An ingenious philosophical dialogue between an (ex)-writer of Horror Stories and his Muse, with pregnant repercussions regarding Biblical exegesis, comparative good and evil, ‘self’ness &c. All stuff in pursuit of my own heart…  It is also a great story (in the tradition of O. Henry?) (9 Jul 10)


The God of Foulness


“My love of ideas had somehow evolved into a kind of philosophical schizophrenia that expressed itself in terms of a kaleidoscopic shifting of worldviews,”

This seems to be of novella length, told from a ‘bipolar’, daemonly-haunted and studious point of view regarding a new religious movement or plague of Sick Seeking, i.e. celebrating illness and refusing treatment for it, akin to the Millennial Madness of the centuries’ last turn. The first person narrator is put on a mission, almost like a Raymond Chandler detective (here a journalist), to investigate the ‘movement’. (9 Jul 10 – 2 hours later) II & III

The narrator suddenly (gratuitously?) reveals himself to us readers as a ‘strikingly handsome man’ – who then uses his charms with a woman at the hospital to gain access to a very old man with throat cancer at his home, one who seems central to the Sick and Save movement and who suffered shrapnel in his throat many years before – and one wonders about the ‘guard’ of teeth having might slipped (my surmise, not the narrator’s). An interesting interchange between the two of them that involves ‘ends’ and ‘means’ regarding God’s behaviour with regard to disease – and its connection, perhaps, with suicide sects (pacts) and ‘The Conspiracy Against The Human Race’ (again my surmise).  The fact that our protagonist narrator is himself a ‘pretty boy’ in contrast to cancer and disease as well as putting himself in ‘proximate cause’ with them makes this interaction particularly effective. (9 Jul 10 – another 2 hours later)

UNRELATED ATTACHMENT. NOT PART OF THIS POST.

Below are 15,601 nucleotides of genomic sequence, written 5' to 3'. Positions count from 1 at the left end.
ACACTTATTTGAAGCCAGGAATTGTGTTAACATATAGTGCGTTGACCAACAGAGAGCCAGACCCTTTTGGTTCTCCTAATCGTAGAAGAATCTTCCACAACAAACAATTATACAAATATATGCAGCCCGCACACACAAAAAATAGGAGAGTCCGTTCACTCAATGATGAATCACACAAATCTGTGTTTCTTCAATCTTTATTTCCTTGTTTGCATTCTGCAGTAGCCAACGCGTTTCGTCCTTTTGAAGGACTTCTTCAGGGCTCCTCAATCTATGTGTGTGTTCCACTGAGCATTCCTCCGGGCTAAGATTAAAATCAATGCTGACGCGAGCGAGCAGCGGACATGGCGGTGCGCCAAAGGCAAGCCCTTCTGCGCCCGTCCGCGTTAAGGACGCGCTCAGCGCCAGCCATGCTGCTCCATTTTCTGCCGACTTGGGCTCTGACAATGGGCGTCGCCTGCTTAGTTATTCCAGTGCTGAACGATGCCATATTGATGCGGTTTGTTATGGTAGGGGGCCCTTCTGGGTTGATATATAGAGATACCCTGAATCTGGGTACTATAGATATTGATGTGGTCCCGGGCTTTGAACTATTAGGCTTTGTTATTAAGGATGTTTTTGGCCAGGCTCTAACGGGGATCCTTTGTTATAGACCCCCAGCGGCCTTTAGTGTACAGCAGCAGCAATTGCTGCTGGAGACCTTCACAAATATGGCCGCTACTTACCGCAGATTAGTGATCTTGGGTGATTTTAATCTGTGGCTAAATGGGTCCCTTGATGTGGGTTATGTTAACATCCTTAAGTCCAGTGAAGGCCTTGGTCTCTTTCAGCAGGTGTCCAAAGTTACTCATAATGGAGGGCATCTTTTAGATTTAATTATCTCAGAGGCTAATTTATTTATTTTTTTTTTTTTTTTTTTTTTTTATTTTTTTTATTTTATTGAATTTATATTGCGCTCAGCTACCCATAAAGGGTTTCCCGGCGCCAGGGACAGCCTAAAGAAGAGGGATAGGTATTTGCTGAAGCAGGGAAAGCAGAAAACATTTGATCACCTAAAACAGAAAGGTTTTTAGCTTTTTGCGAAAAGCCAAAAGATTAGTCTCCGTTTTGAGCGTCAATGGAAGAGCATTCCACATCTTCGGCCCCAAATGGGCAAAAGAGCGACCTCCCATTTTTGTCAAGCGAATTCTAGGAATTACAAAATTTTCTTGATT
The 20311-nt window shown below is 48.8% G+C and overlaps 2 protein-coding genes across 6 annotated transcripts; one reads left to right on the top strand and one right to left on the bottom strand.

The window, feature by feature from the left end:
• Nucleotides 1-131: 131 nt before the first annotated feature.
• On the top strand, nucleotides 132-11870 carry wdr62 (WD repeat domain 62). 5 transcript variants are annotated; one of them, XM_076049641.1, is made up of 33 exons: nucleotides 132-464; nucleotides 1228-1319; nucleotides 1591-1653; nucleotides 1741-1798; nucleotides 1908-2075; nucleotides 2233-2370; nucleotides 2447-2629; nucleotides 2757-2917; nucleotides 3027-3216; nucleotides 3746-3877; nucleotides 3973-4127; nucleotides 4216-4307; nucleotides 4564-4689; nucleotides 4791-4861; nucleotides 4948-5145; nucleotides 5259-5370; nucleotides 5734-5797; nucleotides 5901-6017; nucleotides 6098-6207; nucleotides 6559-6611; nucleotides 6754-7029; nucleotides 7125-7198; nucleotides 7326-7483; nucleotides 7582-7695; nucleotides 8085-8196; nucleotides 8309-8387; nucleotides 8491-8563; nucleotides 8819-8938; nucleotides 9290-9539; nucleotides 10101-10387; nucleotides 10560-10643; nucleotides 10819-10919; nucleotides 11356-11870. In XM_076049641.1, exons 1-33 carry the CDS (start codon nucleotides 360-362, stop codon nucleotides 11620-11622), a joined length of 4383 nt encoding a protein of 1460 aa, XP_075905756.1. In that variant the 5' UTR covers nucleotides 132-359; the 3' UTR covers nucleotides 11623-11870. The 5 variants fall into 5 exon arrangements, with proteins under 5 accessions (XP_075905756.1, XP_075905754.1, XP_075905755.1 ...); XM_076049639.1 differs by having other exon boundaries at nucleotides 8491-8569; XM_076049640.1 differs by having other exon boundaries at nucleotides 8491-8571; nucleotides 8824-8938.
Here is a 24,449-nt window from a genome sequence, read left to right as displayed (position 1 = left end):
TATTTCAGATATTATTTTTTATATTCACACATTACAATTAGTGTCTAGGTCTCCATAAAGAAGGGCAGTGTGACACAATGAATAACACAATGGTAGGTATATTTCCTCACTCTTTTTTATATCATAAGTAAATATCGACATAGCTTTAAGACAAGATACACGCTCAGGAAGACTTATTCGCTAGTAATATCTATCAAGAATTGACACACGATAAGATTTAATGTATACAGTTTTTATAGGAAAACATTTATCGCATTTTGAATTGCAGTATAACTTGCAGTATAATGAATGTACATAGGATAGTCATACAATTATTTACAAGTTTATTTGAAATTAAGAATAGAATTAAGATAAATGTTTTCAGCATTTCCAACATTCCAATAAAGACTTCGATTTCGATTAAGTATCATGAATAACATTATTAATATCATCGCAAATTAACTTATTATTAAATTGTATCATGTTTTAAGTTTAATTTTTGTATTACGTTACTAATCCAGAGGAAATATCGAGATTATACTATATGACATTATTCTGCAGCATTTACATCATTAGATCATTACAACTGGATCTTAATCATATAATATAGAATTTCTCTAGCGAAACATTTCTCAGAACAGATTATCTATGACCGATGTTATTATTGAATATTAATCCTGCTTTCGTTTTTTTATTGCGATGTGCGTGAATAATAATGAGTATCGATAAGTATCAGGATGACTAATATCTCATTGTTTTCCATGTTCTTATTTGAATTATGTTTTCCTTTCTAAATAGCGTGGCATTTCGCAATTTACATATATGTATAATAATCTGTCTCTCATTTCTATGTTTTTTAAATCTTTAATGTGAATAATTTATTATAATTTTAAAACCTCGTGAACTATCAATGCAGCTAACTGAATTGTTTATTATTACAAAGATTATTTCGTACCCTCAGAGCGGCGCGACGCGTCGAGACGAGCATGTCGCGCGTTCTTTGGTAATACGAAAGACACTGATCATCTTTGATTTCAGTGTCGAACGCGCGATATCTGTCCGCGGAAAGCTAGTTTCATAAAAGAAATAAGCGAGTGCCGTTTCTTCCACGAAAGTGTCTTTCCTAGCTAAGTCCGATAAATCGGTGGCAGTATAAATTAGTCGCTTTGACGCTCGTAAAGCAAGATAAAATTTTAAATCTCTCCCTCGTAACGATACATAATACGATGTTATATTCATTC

IV & V & VI

The narrator has echoes of his own earlier imperfections with which I shall not ‘spoiler’ this review by detailing – as sickness can spoil the  soul of someoneness as well as somebody.  Suffice to say, we are here taken into the most potentially sick realms of religion and corrupted religion – beyond even Azathoth (my surmise and italics for teeth/truth half-spoken by a disfigured face or throat).  You will need no encouragement from me either to read this novella or eschew it.  You will know what you need.  Simply think of me as just another Cardinal guinea-pig. (9 Jul 10 – another 90 minutes later). 


“…as if a hook were lodged in my cheek and someone were reeling me in…”

Those genuine Sick Seekers among you should seek out this story.

This is a fitting end to a fiction experience you will hardly forget even if you don’t experience it so as to remember it for real by reading the book itself. Your Daemon or Muse has already read it – has always read it.  Now perhaps it’s your turn.  (9 Jul 10 – another 80 minutes later)


This book has 319 pages.  The so-named ‘Fictions‘ I have real-time reviewed above take us from the book’s beginning to page 180.  A beautifully crafted book, by the way, with wonderful cover art by Jason Van Hollander.

I have always decided, in my fiction real-time reviews, not to read author notes, introductions, etc etc, before reading and reviewing the stories. I do later read this extraneous matter, but I do not publicly review it.  Perhaps in anticipation of this, the rest of the book from page 180 is headed ‘Other Fictions’.  But this does not fool me. I shall merely list below the contents for this sizeable section of the book:

Icons of Supernatural Horror: A Brief History of the Angel and the Demon

Loathsome Objects: George Romero’s Living Dead Films as Contemplative Tools

Gods and Monsters, Worms and Fire: A Horrific Reading of Isaiah

END (9 Jul 10 – another 30 minutes later)

 1. Weirdmonger left…

Thursday, 8 July 2010 8:27 am

For tangential interest: “Tiny Hooks and Dainty Door Keys” (by Mark McLaughlin & D. F. Lewis), Flesh & Blood #13 2003
2. Matt Cardin left…

Saturday, 10 July 2010 2:05 pm :: http://www.mattcardin.com

Thanks for this fine reading, Des. As always, it’s a joy to watch your sensibility interact with a book — mine or anybody else’s.
3. Weirdmonger left…

Saturday, 10 July 2010 2:09 pm

Thanks, Matt. des.


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3 responses to “Dark Awakenings – by Matt Cardin

  1. Pingback: DF LEWIS REAL-TIME REVIEWS | My Last Balcony